This feature article and photographs were published by Univision News
and in Spanish by Univision Noticias.
Pamela Delgado was swayed by a US anti-choice group to replicate their abortion clinic protests in her home country of Colombia, where abortion is legal in three circumstances. Delgado’s campaigns are spreading misinformation and restricting access to life-saving care.
BOGOTÁ, Colombia — In three years, Pamela Delgado has become one of the most prominent leaders in Colombia’s rapidly growing “pro-life” movement. She learned her protest skills from a US Christian group that believes life begins at conception —not birth— and abortion should be prohibited, even when medically recommended to save a woman’s life.
Delgado has organized seven anti-abortion protests, and has helped recruit and train dozens of other movement leaders. In Colombia’s capital, Bogotá, Delgado says her volunteer base has expanded from a dozen in 2015 to around 3,000 today. Her group estimates that nearly 3,500 more are volunteering elsewhere in the country.
Delgado credits a big part of her success to support from the Texas-based Christian group 40 Days for Life. The group teaches local volunteers like Delgado all around the world to host 40-day-long 24-hour protests outside of legal abortion clinics. (This week, Colombia’s Constitutional Court reaffirmed the existing regulations). Since 2011, the US-based group has taught its tactics in nine Latin American countries, including Argentina, Mexico and Brazil.
Women’s rights advocates and reproductive health care providers in Colombia told Univision News that the recent expansion of US-supported anti-choice groups is endangering women’s health, spreading misinformation and restricting access to safe and legal health services.
Abortion has been legal in Colombia since 2006 in three circumstances: rape, incest or when the mother’s life or health is at risk. But it remains difficult to access the procedure, especially for poor and rural women, because of ongoing social stigma, bureaucratic hurdles, doctors’ ability to refuse to provide care on moral grounds, and mounting attacks by US-supported anti-choice groups.
Delgado first heard about these groups in late 2014 from a church friend. After scouring the internet for more information, she says she was “moved” by 40 Days for Life’s religiously-inspired approach. So, she signed up to launch the group’s Colombia chapter.
Soon after, the father-daughter team of Matt Britton and Katherine O’Brien —40 Days for Life headquarters staff— flew to Bogotá to personally meet the woman who would soon become a local star of their movement.
“They brought us t-shirts and it may sound silly, but it makes you feel like you’re part of a network, a family,” Delgado said.
Since then, the group has given her access to training programs and yearly international conferences, and connected her with their partners across the region.
In September 2015, Delgado hosted Colombia’s first ever 40 Days for Life protest, across the street from one of Bogotá’s biggest abortion providers, Oriéntame: a private organization that runs six reproductive health clinics in Colombia. The first protests in Bogotá only drew about a dozen to two dozen protestors at any given time, but the movement has since exploded across Colombia.
“The harassment of women was much more intense,” a representative from a legal abortion clinic in Bogotá, who asked not to be named, told Univision News, adding that this “obviously creates difficulty for our clinic to function.”
Often the presence of protesters can intimidate patients away from legal clinics and into clandestine ones where abortion is unregulated and insecure.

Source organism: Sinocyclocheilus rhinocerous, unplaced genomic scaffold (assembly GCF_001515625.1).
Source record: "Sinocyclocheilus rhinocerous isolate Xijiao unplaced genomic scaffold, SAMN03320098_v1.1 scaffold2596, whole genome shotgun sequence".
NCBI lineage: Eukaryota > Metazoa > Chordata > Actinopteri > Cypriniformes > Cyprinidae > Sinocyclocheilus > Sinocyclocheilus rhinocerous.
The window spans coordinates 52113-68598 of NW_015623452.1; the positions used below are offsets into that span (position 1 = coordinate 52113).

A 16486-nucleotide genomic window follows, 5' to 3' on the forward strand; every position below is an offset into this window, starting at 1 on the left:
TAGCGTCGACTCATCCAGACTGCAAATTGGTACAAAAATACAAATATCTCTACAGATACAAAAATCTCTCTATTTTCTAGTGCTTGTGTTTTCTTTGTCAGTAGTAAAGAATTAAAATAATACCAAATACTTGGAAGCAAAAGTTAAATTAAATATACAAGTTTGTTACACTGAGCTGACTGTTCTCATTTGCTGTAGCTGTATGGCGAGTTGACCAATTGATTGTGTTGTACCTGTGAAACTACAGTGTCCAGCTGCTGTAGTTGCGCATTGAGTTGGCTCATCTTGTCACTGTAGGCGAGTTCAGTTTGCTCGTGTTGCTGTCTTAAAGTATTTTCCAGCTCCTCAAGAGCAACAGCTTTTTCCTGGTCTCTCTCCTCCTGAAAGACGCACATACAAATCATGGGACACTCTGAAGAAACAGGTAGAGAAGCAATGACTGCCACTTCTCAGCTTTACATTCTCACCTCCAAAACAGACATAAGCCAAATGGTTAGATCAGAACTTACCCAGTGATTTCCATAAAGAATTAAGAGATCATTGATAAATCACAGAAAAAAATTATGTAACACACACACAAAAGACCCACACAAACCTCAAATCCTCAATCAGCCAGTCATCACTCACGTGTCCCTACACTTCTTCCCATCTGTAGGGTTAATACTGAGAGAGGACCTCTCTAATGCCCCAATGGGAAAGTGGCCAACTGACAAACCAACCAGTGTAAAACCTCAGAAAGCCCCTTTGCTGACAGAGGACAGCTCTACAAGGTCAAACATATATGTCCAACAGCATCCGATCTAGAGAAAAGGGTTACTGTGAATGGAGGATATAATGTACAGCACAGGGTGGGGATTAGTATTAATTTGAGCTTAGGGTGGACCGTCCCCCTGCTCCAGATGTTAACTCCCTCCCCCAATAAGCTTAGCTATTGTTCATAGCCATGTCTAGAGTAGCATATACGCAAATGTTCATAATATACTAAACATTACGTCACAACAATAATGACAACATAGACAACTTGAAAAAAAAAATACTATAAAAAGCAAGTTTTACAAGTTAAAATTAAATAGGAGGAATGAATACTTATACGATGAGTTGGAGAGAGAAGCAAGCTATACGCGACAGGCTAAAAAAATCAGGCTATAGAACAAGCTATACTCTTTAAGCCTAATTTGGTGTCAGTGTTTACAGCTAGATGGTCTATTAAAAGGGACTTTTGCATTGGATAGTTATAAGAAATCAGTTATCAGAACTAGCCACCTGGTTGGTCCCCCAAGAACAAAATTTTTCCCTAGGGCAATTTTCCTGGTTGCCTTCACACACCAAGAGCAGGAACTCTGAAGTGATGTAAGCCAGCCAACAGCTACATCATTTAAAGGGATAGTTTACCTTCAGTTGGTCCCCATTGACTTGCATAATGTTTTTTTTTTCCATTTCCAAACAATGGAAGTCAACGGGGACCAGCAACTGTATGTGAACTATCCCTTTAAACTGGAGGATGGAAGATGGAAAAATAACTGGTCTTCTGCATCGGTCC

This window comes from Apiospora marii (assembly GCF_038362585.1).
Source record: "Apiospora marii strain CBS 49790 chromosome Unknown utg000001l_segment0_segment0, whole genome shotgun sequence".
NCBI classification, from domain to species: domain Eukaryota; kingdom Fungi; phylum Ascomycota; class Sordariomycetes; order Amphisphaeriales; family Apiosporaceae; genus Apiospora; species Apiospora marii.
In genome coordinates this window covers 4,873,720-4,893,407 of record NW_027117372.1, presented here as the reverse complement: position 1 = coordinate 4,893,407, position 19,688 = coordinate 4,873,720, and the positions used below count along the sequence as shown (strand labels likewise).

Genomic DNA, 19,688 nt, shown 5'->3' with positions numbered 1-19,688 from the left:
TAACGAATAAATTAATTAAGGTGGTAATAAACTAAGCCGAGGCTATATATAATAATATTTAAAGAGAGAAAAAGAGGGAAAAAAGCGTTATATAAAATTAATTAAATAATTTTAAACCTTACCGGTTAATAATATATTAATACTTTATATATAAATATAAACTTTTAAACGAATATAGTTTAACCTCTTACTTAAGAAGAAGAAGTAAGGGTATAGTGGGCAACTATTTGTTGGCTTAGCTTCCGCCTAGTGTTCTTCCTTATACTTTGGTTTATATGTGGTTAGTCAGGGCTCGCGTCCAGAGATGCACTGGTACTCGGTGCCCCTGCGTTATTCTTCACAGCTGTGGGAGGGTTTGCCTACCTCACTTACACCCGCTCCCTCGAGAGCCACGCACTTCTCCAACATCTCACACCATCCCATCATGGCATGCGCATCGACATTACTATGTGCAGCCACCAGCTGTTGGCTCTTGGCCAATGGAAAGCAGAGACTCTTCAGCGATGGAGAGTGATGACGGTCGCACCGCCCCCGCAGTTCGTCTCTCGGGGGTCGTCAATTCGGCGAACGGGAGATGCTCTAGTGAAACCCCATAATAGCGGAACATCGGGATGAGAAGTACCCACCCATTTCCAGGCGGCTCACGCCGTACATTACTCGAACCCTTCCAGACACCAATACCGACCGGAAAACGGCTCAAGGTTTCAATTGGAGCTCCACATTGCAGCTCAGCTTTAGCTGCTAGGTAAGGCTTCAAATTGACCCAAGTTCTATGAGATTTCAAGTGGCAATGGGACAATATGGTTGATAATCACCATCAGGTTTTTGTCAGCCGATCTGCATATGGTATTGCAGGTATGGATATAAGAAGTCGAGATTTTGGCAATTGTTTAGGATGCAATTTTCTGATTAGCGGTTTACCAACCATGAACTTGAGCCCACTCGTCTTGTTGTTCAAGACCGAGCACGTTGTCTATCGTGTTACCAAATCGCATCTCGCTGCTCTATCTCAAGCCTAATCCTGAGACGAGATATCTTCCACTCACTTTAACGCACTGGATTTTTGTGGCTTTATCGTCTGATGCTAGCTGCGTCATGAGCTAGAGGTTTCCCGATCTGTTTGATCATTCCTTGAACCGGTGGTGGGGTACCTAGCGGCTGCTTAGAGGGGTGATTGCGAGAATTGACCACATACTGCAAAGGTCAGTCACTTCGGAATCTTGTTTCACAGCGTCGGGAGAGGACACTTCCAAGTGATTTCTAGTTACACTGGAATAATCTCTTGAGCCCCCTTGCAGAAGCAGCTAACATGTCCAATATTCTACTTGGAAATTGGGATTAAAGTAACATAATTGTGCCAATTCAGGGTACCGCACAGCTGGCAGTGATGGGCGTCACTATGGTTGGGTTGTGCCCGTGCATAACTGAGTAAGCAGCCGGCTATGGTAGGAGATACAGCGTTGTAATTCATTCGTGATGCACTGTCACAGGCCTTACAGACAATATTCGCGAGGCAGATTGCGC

Natalia Acevedo Guerrero of Profamilia, Colombia’s largest network of reproductive health clinics, said the protests are “restricting access to care” more broadly, preventing women from comfortably receiving other services like contraception and prenatal care.
Restrictive laws don’t stop abortion
Acevedo Guerrero and several other Colombian reproductive health experts suggest that a continuing lack of awareness of the law and a dearth of education on the subject have paved the way for groups like Delgado’s.
A decade after Colombia partially legalized abortion, only about half of Colombians were aware, according to the Colombian health ministry’s most recent national survey. Nonetheless, 65% of Colombians think it should be legal for women to choose to end a pregnancy.
Anti-choice groups have attempted to mount referendums to overturn the law, and protesters like Delgado are trying to shift public perception. Delgado believes that 40 Days for Life’s messaging, which pairs religious beliefs and conservative family values, has touched an emotional cord with both Catholics and Evangelicals, Christian faiths practiced by nearly 90% of Colombians.
“Colombia is a prayerful country, the people are very devoted and very pro-life, even though they don’t know anything about abortion,” Delgado says.
Delgado and other 40 Days for Life leaders across the region work closely with a network of “crisis pregnancy centers,” fake clinics funded by US groups that are focused on convincing women with unexpected pregnancies not to have abortions. Often, these centers share debunked medical misinformation, for example, that abortion increases the risk of everything from breast cancer to low self-esteem and depression.
Delgado likes to say that her campaigns “inject hope” into tragedy and create happy endings by “saving lives.” But not all lives are equal in her eyes. Every time she calls the women who choose abortion “murderers,” the typically dulcet tone of her voice shifts, dripping with venom. When asked about the life-threatening dangers some women face when blocked from accessing legal abortion, she says: “It’s better to die without having killed someone. You’ll go to heaven. It’s the best end to your life.”
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